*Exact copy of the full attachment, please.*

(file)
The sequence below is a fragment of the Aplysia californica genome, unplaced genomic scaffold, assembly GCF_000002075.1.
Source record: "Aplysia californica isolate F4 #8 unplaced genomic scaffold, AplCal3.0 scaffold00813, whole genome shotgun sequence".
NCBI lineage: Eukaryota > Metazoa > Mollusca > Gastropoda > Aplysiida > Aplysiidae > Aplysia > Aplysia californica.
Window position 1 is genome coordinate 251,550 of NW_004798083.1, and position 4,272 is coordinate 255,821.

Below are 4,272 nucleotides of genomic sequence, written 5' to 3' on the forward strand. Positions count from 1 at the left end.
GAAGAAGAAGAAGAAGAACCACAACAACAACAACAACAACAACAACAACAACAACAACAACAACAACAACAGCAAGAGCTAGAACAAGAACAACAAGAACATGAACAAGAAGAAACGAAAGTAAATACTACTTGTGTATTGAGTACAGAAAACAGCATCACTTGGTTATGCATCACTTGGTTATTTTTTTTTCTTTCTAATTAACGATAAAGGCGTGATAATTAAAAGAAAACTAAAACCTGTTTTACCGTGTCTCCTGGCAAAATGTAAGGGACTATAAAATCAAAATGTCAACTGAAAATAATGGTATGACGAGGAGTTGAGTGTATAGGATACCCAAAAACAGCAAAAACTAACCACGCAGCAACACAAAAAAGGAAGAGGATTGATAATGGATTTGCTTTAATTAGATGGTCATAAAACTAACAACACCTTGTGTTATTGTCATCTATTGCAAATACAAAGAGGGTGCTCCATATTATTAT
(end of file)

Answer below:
The sequence below is a fragment of the Aplysia californica genome, unplaced genomic scaffold, assembly GCF_000002075.1.
Source record: "Aplysia californica isolate F4 #8 unplaced genomic scaffold, AplCal3.0 scaffold00813, whole genome shotgun sequence".
NCBI lineage: Eukaryota > Metazoa > Mollusca > Gastropoda > Aplysiida > Aplysiidae > Aplysia > Aplysia californica.
Window position 1 is genome coordinate 251,550 of NW_004798083.1, and position 4,272 is coordinate 255,821.

Below are 4,272 nucleotides of genomic sequence, written 5' to 3' on the forward strand. Positions count from 1 at the left end.
GAAGAAGAAGAAGAAGAACCACAACAACAACAACAACAACAACAACAACAACAACAACAACAACAACAACAGCAAGAGCTAGAACAAGAACAACAAGAACATGAACAAGAAGAAACGAAAGTAAATACTACTTGTGTATTGAGTACAGAAAACAGCATCACTTGGTTATGCATCACTTGGTTATTTTTTTTTCTTTCTAATTAACGATAAAGGCGTGATAATTAAAAGAAAACTAAAACCTGTTTTACCGTGTCTCCTGGCAAAATGTAAGGGACTATAAAATCAAAATGTCAACTGAAAATAATGGTATGACGAGGAGTTGAGTGTATAGGATACCCAAAAACAGCAAAAACTAACCACGCAGCAACACAAAAAAGGAAGAGGATTGATAATGGATTTGCTTTAATTAGATGGTCATAAAACTAACAACACCTTGTGTTATTGTCATCTATTGCAAATACAAAGAGGGTGCTCCATATTATTAT